One of Britain's senior-most Indian-origin female officers has been placed of restricted duties as Scotland Yard investigates allegations that she broke the rules on being nominated for a royal honour.
Parm Sandhu, currently serving as Temporary Chief Superintendent with the Metropolitan Police, has been served with a "gross misconduct" investigation notice and could potentially face a serious disciplinary charge.
"The Met's Directorate of Professional Standards (DPS) is investigating the conduct of three officers following an allegation that they breached guidelines relating to the UK honours nomination process, a Met Police statement said.
The two other officers a detective superintendent and an inspector, both from frontline policing were also served with misconduct notices on June 27 but they remain on full duties while enquiries continue, the force added.
According to the BBC, the inquiry is focusing on whether Sandhu encouraged her colleagues to support her nomination for a Queen's Police Medal (QPM), which is awarded twice a year by Queen Elizabeth II as part of her honours' lists.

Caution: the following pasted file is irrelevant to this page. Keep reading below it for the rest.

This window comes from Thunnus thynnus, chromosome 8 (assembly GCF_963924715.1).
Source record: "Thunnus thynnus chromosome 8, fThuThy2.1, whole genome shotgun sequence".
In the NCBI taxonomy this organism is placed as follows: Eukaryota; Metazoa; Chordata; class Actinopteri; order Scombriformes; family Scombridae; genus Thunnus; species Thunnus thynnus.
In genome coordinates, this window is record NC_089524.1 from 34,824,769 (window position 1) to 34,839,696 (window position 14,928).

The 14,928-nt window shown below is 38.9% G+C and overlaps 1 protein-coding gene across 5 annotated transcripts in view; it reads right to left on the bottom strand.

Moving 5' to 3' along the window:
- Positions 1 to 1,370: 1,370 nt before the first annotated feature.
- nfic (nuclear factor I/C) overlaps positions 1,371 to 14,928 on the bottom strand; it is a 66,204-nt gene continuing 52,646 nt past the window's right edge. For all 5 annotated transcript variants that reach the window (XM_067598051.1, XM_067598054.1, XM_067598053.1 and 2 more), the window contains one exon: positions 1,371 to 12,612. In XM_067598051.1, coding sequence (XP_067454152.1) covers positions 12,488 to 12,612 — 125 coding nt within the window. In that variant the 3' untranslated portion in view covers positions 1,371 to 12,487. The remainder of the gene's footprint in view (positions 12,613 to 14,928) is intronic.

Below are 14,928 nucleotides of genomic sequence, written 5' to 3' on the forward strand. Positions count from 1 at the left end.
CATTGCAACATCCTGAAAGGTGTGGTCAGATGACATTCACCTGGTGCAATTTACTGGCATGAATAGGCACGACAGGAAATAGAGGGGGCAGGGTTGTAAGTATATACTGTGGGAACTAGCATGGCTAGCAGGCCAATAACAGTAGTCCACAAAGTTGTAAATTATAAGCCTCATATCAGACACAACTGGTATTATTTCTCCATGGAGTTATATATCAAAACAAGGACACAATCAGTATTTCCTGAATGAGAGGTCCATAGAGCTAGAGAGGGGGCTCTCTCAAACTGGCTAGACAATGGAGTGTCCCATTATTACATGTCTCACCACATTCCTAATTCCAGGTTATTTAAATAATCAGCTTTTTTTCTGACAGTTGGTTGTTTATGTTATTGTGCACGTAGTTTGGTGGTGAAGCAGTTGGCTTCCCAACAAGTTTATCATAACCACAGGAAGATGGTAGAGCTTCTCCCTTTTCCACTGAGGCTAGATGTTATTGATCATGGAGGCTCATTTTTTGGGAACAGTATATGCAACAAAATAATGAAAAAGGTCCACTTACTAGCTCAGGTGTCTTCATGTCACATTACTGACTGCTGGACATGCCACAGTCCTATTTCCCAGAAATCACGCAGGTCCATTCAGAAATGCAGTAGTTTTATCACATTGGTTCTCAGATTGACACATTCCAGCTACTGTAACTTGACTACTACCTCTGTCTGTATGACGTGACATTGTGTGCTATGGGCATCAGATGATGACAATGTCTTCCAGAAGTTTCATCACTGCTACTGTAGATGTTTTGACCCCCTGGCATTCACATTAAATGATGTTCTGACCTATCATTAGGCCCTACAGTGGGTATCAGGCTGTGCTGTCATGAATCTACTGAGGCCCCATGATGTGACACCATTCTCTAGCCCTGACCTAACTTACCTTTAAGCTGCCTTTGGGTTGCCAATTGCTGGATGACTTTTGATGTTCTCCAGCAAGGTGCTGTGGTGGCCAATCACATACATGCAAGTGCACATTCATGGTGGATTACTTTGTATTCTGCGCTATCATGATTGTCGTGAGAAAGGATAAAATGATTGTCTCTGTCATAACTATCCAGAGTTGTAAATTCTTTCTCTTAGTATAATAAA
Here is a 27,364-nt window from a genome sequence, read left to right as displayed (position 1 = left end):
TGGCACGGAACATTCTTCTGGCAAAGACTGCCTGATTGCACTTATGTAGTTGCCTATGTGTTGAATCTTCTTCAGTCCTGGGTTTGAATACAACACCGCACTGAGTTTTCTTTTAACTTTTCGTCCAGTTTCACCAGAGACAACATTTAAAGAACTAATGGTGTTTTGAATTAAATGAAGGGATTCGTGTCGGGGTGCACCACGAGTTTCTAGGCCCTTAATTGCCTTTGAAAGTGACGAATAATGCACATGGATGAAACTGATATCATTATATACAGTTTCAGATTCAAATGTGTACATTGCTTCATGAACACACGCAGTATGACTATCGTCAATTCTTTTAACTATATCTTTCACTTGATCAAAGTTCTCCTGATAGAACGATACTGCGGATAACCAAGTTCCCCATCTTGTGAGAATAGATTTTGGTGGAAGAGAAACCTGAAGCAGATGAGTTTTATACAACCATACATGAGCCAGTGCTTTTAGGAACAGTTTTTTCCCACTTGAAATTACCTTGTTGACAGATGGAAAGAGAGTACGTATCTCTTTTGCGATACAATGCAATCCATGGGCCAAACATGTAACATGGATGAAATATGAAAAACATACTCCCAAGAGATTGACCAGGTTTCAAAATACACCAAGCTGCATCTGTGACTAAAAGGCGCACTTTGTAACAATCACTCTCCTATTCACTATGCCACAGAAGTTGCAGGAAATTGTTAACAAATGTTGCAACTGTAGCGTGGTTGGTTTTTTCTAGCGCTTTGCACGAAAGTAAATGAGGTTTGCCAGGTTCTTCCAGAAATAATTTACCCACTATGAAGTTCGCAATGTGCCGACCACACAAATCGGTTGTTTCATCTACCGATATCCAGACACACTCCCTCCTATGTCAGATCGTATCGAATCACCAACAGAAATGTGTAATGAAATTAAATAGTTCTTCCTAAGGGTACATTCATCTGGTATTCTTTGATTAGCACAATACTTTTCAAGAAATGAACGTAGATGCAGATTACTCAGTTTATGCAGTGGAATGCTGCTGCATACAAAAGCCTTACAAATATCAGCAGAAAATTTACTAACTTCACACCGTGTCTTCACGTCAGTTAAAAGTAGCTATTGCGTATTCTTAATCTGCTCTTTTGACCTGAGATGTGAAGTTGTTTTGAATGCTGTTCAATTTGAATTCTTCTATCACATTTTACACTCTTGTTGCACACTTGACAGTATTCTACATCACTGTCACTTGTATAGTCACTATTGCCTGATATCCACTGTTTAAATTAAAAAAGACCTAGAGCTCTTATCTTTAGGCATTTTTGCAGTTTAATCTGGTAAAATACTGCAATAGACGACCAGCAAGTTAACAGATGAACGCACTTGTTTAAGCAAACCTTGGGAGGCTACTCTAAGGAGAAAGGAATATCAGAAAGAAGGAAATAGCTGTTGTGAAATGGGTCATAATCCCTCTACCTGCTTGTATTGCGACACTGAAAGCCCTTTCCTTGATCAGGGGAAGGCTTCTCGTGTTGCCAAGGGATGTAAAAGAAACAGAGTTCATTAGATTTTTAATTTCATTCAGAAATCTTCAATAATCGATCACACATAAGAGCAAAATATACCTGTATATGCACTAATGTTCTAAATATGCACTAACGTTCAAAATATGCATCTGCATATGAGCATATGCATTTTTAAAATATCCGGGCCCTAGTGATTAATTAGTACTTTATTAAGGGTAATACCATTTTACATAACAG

The medals are given to serving police officers in the UK in recognition of distinguished service or outstanding courage in the line of duty.
National Police Chief Council guidelines say that "any person can nominate any other person for an honour". However, as with other honours, people are not expected to nominate themselves and are not meant to contribute to or know about the process.
The internal Met investigation is examining an allegation that Sandhu may have contacted other officers with a summary of information to support her QPM nomination. The inquiry is at an early stage and no disciplinary action has been taken so far.
Sandhu, who joined the police service in 1989, rose through the ranks to become borough commander in Richmond-upon-Thames. She is one of the most senior ethnic minority female officers in the Met Police and in 2006 received an Asian Women of Achievement Award.
Last month, she had tweeted that she will be promoted to Chief Superintendent in the Metropolitan Police, adding: "I will be the first woman of colour to hold this rank."
She is being supported through the ongoing investigation by representatives of the Police Superintendents' Association.
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